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1996 Census Highlights

Highlights

On April 15, 1997 the first results from the 1996 Census - population and dwelling counts - were released by Statistics Canada. Information on other characteristics of the B.C. population such as age, ethnicity, education, income, etc. will be released over the next two years.

The Province

British Columbia had the fastest growing population of any province or territory in Canada between 1991 and 1996. On May 14, 1996, the population of B.C. was counted at 3,724,500 people, an increase of 13.5% from the population measured by the 1991 Census and more than double the 5.7% increase in the Canadian population over the five year period. The next two fastest growing provinces were Ontario (6.6%) and Alberta (5.9%); the Northwest Territories (11.7%) and Yukon (10.7%) also experienced strong growth between 1991 and 1996.

Regional Districts

Within the province the strongest growth generally occurred in the Lower Mainland (including the Sunshine Coast and Squamish/Whistler areas) (15%), the east coast of Vancouver Island (excluding the Capital area) (19%) and the Okanagan Valley (18%). With the exception of Stikine, all regional districts (census divisions) in the province experienced growth between 1991 and 1996, led by Squamish-Lillooet (26%) and Central Okanagan (22%). The population decline in the Stikine was due largely to the 1992 closure of the mine at Cassiar and the subsequent out-migration from the region.

Municipalities

Among large municipalities (those with populations of more than 100,000), the strongest growth in the 1991-1996 period was posted in Surrey (24%), followed by Abbotsford and Coquitlam (both 21%). Of Canadian municipalities of this size, only Richmond Hill, Ontario had stronger growth than these three B.C. municipalities. Among smaller municipalities (those with populations of more than 5,000), Whistler had the strongest growth (61%) in the country between 1991 and 1996, although the smaller neighbouring community of Pemberton had even stronger growth (70%). In the >5,000 size category,three municipalities in the central part of Vancouver Island ranked next in terms of population growth: Courtenay (48%), Ladysmith (32%) and Qualicum Beach (31%).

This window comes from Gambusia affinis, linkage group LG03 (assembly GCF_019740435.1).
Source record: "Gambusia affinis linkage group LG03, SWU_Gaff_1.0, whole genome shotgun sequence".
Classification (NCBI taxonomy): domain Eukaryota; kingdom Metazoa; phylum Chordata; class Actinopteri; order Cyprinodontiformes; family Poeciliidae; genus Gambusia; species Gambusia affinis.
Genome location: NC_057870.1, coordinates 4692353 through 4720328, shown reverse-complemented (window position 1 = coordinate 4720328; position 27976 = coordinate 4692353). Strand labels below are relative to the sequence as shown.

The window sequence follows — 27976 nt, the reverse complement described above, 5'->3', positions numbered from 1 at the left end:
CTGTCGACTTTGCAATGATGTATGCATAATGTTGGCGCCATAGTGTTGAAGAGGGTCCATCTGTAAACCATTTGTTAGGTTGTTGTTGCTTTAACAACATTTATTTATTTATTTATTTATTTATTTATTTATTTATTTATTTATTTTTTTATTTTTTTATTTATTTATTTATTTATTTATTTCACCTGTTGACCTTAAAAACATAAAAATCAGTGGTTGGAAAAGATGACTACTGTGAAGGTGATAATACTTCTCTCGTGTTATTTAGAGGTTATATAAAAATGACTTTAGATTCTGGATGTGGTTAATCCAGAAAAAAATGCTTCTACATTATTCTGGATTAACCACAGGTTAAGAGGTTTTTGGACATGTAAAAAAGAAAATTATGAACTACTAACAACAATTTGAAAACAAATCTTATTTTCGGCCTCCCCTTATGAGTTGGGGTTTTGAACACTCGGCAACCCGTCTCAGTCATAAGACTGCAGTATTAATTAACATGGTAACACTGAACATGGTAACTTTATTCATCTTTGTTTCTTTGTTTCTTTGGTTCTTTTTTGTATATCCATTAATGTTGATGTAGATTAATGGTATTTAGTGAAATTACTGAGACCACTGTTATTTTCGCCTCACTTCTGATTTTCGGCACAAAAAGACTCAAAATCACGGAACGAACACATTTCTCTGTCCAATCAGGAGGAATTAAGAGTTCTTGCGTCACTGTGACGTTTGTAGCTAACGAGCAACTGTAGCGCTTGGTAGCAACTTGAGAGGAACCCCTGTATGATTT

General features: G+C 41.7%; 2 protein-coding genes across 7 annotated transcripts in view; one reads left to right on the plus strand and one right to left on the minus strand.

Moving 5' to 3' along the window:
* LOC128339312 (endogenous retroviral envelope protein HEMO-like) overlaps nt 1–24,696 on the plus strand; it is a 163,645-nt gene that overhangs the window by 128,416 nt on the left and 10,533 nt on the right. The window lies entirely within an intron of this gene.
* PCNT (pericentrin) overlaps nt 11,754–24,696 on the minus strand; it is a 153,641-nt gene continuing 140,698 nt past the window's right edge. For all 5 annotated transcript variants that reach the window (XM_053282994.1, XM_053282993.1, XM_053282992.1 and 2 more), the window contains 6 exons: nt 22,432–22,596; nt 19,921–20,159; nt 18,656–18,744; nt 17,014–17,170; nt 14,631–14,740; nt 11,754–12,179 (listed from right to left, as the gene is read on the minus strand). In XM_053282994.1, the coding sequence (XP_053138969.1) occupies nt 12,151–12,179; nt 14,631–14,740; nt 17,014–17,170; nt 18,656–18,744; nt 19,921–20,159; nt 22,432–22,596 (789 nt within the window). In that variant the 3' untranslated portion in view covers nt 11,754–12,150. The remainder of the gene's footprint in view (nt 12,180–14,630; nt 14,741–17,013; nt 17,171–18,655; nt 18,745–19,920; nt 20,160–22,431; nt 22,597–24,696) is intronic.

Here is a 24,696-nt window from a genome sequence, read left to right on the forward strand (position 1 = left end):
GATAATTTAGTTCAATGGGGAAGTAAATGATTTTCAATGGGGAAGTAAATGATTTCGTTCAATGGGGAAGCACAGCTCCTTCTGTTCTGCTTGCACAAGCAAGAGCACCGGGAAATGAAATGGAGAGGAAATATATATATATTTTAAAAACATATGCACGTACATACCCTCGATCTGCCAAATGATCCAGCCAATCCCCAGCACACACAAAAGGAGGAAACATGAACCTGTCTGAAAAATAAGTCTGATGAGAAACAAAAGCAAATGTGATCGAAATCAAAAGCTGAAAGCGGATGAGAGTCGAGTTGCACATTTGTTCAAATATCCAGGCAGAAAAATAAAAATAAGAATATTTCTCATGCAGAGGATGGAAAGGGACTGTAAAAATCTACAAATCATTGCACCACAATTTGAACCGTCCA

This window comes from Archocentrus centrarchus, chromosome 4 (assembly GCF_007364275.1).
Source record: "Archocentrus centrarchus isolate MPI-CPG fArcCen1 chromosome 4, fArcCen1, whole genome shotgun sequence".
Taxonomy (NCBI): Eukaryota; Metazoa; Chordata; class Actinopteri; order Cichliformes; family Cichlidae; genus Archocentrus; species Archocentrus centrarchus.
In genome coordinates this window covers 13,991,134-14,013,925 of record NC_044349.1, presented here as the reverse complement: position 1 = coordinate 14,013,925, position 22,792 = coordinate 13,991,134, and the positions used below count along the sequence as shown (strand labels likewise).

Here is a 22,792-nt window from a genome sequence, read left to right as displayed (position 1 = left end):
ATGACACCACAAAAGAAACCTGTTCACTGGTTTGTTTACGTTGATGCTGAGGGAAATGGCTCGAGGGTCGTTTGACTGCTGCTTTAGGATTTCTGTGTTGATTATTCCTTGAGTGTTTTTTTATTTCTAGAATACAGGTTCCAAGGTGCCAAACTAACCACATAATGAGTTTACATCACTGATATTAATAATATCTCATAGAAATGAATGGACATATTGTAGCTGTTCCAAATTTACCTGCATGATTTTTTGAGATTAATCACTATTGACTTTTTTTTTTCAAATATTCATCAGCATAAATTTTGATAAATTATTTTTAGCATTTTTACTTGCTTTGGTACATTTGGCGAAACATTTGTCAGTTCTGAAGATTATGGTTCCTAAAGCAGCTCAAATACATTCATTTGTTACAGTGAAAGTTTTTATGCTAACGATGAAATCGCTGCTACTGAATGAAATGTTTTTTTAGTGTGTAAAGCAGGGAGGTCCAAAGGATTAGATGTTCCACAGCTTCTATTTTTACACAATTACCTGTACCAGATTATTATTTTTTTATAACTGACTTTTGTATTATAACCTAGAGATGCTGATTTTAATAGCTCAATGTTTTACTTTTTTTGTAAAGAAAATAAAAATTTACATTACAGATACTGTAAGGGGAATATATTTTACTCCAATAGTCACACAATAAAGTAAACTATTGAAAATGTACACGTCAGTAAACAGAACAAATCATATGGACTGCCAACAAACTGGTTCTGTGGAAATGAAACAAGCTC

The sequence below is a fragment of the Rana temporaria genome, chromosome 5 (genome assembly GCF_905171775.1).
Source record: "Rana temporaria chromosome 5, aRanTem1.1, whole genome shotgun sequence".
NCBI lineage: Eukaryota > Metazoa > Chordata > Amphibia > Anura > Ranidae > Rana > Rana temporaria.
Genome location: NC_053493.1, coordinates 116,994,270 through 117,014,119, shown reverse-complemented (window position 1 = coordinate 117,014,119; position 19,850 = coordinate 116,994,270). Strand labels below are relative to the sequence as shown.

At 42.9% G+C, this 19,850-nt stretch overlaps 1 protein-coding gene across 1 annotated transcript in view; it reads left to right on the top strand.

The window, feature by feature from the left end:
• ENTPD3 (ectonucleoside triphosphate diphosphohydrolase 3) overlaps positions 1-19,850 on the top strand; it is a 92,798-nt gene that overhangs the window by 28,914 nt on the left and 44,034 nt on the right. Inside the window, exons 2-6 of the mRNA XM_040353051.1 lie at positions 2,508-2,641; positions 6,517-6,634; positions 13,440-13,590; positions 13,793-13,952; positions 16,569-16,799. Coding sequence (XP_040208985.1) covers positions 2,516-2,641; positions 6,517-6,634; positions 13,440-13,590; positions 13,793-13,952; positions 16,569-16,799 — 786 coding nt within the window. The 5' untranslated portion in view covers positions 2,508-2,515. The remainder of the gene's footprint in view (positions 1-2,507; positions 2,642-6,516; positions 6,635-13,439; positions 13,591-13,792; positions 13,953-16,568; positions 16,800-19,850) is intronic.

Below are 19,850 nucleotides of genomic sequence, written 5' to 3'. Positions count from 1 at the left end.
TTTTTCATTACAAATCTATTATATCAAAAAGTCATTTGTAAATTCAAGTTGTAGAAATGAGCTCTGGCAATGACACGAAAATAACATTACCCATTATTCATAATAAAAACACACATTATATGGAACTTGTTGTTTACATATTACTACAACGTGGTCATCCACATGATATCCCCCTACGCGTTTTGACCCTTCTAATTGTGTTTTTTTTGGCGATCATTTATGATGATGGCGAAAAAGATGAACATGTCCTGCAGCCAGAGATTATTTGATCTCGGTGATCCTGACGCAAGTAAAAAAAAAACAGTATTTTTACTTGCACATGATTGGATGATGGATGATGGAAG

Top Municipalities (> 5,000 people) in terms of growth from 1991 to 1996

Municipality 1996 Population   % Change
Whistler 7,172 60.8
Courtenay 17,335 48.2
Ladysmith 6,456 32.4
Qualicum Beach 6,728 31.0
Parksville 9,472 28.3
Port Coquitlam 46,682 26.9
Surrey 304,477 24.2
Chilliwack 60,186 21.5
Langley 80,179 21.4
City of Abbotsford 105,403 21.3
Coquitlam 101,820 21.2
Salmon Arm 14,664 21.0


Urban and Rural Population

Between 1991 and 1996, the population of B.C. has become more urbanised with 82% of people living in urban areas compared with 80% in 1991. The number of persons per dwelling in urban areas is generally lower than in rural areas - 2.57 for urban areas as compared to 2.73 for rural areas in 1996. The stronger population growth in urban areas has contributed to even faster growth in the number of occupied private dwellings (14.6%) than in the population (13.5%) in the last five years. This has resulted in an overall decline in the average number of persons per dwelling from 2.62 persons in 1991 to 2.60 persons in 1996.

Characteristics of Population Growth

Although information on the characteristics of the population growth between 1991 and 1996 is not yet available from the 1996 Census, current population estimates provide insight into some aspects of the growth. Over three quarters (78%) of the population gain between 1991 and 1996 was due to migration with natural increase (births minus deaths) accounting for the rest. International migration represented 43% and interprovincial migration 35% of the total population increase. In comparison to the previous five years (1986-1991), the importance of international migration as a source of population growth has increased - from 35% to 43%, while the shares of population growth attributable to interprovincial migration (from 37% to 35%) and natural increase (from 28% to 22%) have decreased. On the international side, three quarters (76%) of the immigrants to B.C. in the 1991 to 1996 period were from Asian countries (27% from Hong Kong), 12% from European countries and 5% from the rest of North America. In the case of migration from other provinces, 41% of net interprovincial migration to B.C. was from Ontario, 25% from Alberta and 34% from the rest of the country.

Migrants to B.C., both from other countries and other provinces, are generally younger than the overall population and thus the large influx of migrants during the last five years has tended to retard the ageing of the population. While 15 to 24 year olds accounted for 22% of the migration to B.C. between 1991 and 1996, they only represented 13% of the provincial population in 1996. On the other hand, those 65 and over represented only 4% of the migration to the province in the last five years, but accounted for 13% of the population in 1996.